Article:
Ponte de Lima, Portugal…the place of the lens death

I’d come down to Ponte de Lima after hearing on a forum about how it was a pretty old town by a river and decided to take a look. For whatever reason my Garmin told me it was 15 miles away but when I said “Go” it decided it was 30 miles away! The TomTom used to do that too, I must find out why it does that it’s so off putting. 

Anyway I got there and the car park is a massive gravel field beside the river which had just burst it’s banks and a large part of the car park was still under water. What wasn’t under water was soaking wet so simply walking over it meant getting soaking wet feet and up to the eyes in mud. The sun was out though and it was pretty.

I was quickly accosted by a tiny little man in an old peaked cap and a fluorescent jacket about 3 sizes too large for him, who came rushing up to me on crutches. I had no idea what he wanted til he rubbed his finger and thumb together. I’ve been told there is no payment for this car park so I said “No, no pay!” However he produced a badge on a lanyard around his neck. I actually laughed out loud when I looked at it, it was very clearly designed in Microsoft publisher in about 1997 and printed off on a cheap inkjet. I stopped laughing though when I caught the stench of urine from him, it was very strong. I decided it was a novel form of begging and he wasn’t confrontational or self pitying so although when I asked he said €1, I gave him €3. 

Jack saying hello to a cow
Jack saying hello to a cow

I explored the town a little and it’s very nice with a good mix of old run down buildings and new ones too. I discovered a sort of open working farm just on the edge of town where you could watch dairy cows being rested, watch a sow feeding pigs and see the fattest bull I have ever seen. They were even giving 2 cows a haircut using proper shearing tools and wax etc. I guessed maybe there was some sort of animal beauty pageant going on.

Jack loved it of course and tried to kiss every animal going. The only ones who didn’t wanna play with him were the sheep and goats. Cows as always were loving his attention. He’s learned over the years how to cope with cows too, recognising their shyness and backing off then coming back repeatedly until they allow him close and get a sniff of him. He likes to lick their nostrils as he does with most animals, what that’s about I’ve no clue. 

I love seeing him be so friendly with all types of animals, even though I know it’s simply because they’re too big to kill and eat :s

 

 

I think comparing Portugal with many of the other European countries I’ve been in I can say less people speak English than any other country I’ve been to. That could be down to the fact I am not in traditional tourist areas, and I tend to stay off the beaten track a lot of the time. I always manage though with the odd word, hand gestures and google translate on the phone when the going gets tough.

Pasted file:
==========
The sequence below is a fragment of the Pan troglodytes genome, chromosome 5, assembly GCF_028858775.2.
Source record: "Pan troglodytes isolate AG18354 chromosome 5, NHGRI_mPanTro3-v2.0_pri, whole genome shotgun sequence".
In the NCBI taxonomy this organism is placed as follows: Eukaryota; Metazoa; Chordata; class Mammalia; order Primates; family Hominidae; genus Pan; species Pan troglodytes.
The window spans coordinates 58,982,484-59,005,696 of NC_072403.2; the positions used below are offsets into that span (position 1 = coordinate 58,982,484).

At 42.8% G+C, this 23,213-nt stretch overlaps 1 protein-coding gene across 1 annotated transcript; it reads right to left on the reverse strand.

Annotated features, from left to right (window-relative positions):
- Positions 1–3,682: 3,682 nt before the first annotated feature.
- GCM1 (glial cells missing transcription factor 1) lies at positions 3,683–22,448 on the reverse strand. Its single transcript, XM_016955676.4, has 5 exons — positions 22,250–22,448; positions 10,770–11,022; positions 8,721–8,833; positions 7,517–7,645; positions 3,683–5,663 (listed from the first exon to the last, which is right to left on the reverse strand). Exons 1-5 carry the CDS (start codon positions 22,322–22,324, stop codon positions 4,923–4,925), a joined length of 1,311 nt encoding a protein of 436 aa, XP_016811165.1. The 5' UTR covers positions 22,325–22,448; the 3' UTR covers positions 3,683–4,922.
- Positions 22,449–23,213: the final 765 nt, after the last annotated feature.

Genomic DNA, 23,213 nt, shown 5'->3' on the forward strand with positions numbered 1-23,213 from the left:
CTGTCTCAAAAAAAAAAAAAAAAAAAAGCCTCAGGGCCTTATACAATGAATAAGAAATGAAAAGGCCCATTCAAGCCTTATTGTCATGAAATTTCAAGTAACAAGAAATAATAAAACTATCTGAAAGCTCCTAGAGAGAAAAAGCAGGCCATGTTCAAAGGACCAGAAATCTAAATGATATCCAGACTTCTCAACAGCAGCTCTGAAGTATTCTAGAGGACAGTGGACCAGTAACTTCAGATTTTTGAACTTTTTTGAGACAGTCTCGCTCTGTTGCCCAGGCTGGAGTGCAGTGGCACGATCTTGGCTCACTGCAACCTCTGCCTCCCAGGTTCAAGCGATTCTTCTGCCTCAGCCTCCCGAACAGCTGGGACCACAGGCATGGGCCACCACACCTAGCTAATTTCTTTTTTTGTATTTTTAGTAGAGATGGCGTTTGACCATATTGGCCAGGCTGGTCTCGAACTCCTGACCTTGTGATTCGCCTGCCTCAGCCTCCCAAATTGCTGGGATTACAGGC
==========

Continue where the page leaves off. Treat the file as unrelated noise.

Despite the language barrier I find the Portuguese friendly enough and I’ve never once felt threatened or even uncomfortable. It’s very quiet at night and although they don’t know what indicators are for the traffic is usually light. 

On the second day I was accosted by the ‘car park attendant’ again. I was not averse to giving him maybe 1 euro for the same reason I gave him 3 yesterday, until he started shouting at me the instant I left the van with the dog. He was a little loud and sticking his hand out and rubbing his finger and thumb together. The smell of stale urine and old sweat was honestly almost overpowering and I just had no time for him at all. He didn’t bother me at all the next day thankfully. 

On the last evening I was taking night shots and one of my own rules is ‘Never walk with the camera attached to the tripod.’ The reason is the tripod was not designed to have such a heavy weight attached while moving and especially when it was not upright. Neither was the camera meant to be supported by the tripod mount, it was simply meat to sit there. Of course most importantly, it’s much simpler to drop it. 

What did I do? I walked about 60 yards to set up for a night view of the Roman bridge and broke my own life long rule and left the camera attached. Of curse due to the mud etc from the flood I slipped and hit the ground hard as did the £700 lens on the front of the camera. (Karma for not giving the smelly man a €1?)
I left the shot and ran back to the van to rinse everything off. Luckily the 5DSr has good water resistant properties so a good rinse to get the mud and gravel off worked fine and there was little damage to the camera except for a scuff on the paint in 2 places. 

The lens however is buggered. The lock was off so the zoom had opened fully so when it hit the ground the zoom action was damaged. It now feels as though there’s rocks inside it when I try to zoom. The lens lock is also broken as is the hood. The lens still works but I’m unsure if auto focus is accurate so I’m just using manual til I get back to the UK and get it looked at.  My own fault? Definitely. I made that rule years ago for good reasons and broke it and the first time I ever break it this happens and could end up costing me hundreds of £’s. 

Where I stayed: Main car park in Ponte de Lima, Portugal, 41.768522, -8.585539

Anyway, here’s some photos as usual, before the lens broke!

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